Buyers will search for “best of” lists that allow them to compare several top solutions for their problem as they narrow the list of what they want.
Just like with reviews, buyers want to know about the potential problems of whatever they’re considering so they know they won’t be making a purchase they regret.
When making a final decision, it’s likely that a buyer will put several similar options side by side to compare relative strengths and weaknesses.
Marketing materials that address these topics help educate your audience and build trust.
With slight tweaks, these same topics apply just as well to the hiring process.
First on every applicant’s mind? Salary (Cost in The Big 5). They want to know what they can expect to make — as well as what could make that number go up or down (like years of experience, degrees, certifications, etc.). Reviews? Well, reviews of past or current employees.
In fact, it doesn’t take a great stretch of the imagination to transpose all of The Big 5 into recruitment resources, which we’ll dive into below.
Where to get started with content recruiting
Just like content marketing, content recruiting requires you to do two things at once:
Write broad, search-optimized content to get found by potential applicants.
Write specific, question-based content to use in the hiring process.
Which you do first will depend on your circumstances. If you’re growing rapidly and need to build awareness around your company and your open positions, you might focus more on number 1.
If you’re flooded with candidates and need to weed out the bad fits, number 2 is probably more important.
But both are critical.
The Big 5 for applicants
Just as with all content marketing, start with The Big 5. Think about the questions your applicants (and potential applicants) might want to know.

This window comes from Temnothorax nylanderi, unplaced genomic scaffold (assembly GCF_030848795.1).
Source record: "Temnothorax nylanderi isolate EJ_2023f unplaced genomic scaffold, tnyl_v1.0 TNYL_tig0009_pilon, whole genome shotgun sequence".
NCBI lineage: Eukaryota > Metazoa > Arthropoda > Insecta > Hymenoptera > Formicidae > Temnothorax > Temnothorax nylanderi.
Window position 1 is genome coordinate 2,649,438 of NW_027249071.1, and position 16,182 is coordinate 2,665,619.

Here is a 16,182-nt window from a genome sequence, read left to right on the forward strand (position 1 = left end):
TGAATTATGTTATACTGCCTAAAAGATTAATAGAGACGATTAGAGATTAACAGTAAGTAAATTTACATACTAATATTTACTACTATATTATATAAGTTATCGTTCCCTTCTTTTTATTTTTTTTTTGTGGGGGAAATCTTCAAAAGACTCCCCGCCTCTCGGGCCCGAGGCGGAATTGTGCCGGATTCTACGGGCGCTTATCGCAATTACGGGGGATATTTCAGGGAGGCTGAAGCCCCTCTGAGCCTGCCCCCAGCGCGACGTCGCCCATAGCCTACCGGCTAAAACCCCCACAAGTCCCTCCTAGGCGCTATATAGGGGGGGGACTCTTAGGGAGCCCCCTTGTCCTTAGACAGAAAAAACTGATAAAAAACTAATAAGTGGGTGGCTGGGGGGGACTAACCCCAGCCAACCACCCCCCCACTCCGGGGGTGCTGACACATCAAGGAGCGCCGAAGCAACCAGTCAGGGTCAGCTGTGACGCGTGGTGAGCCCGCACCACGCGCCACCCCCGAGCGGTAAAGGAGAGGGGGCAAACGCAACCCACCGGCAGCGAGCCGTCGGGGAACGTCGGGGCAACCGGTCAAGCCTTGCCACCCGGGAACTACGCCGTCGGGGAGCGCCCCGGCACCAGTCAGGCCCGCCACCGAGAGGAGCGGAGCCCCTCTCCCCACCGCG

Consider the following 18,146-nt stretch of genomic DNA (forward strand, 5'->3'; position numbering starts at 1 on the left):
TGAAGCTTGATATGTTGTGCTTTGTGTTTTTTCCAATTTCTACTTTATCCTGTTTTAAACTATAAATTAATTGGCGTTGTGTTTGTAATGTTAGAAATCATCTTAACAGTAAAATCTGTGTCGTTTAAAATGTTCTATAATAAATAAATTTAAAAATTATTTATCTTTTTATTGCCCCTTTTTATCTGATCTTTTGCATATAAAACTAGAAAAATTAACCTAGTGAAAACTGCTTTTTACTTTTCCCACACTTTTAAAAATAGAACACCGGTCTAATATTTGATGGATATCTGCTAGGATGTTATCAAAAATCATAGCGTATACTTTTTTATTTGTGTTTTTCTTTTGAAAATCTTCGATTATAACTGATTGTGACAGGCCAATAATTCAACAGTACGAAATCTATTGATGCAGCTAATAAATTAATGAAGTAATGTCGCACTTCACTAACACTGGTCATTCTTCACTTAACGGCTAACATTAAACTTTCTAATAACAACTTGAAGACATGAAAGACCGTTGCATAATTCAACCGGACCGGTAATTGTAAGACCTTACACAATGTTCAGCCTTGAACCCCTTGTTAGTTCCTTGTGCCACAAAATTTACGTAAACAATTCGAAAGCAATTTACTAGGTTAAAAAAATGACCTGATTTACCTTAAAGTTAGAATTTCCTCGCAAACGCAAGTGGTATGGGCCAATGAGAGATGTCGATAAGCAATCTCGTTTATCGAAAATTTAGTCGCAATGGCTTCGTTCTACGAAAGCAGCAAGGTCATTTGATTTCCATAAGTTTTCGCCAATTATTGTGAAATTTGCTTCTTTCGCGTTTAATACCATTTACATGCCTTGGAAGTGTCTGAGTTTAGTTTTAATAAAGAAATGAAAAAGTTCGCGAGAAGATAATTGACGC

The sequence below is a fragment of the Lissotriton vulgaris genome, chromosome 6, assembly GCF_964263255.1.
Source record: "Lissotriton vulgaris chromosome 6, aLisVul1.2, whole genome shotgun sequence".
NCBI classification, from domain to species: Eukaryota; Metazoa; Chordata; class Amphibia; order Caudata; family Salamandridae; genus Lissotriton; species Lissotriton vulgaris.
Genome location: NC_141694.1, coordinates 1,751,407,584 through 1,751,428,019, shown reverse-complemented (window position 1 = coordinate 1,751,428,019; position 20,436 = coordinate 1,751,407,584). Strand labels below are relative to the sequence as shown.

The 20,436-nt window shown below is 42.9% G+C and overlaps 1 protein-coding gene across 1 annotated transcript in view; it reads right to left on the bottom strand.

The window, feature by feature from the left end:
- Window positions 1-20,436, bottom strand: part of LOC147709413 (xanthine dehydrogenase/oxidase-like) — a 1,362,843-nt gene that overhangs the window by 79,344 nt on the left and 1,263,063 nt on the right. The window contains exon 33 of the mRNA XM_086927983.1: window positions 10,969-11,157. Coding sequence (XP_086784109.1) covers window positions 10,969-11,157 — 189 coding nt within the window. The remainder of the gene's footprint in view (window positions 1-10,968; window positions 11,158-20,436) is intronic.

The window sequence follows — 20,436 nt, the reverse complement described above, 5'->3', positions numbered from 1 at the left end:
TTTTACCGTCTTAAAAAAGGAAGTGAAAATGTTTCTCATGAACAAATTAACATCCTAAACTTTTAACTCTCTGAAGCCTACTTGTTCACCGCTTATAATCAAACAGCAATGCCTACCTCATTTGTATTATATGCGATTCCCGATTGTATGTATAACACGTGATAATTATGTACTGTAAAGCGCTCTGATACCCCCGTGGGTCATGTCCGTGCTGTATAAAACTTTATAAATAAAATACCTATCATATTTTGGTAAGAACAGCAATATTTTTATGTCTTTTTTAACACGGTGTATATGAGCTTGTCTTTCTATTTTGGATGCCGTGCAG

Below I've listed some sample content topics that could help you recruit and select the right candidate.
Cost (think: salary and benefits)
How much does an insurance agent make per year?
How does a salesperson’s bonus structure work?
How quickly will an MBA pay for itself in the manufacturing industry?
What’s a good starting salary for a preschool teacher?
Reviews (think: an honest look from the inside)
An honest look at being a market researcher
Company culture checklist: What to look for to know a company is a good fit
What it’s really like to be a copywriter
‘Best of’ lists (think: how people rank their choices)
Best office perks that help productivity and culture
Top companies to work for in the Orlando area
10 signs your company runs great meetings
Problems (think: job seekers don’t want to be in the 33% that quits)
Reasons why being an investment banker is harder than it looks
The biggest drawback to a career in software design
3 problems with working from home as a service manager
Comparisons (think: putting different options head to head)
A day in the life: Comparing daily responsibilities of a sales rep and a sales manager
401(k) vs. 403(b): Which employer-sponsored retirement account is better for you?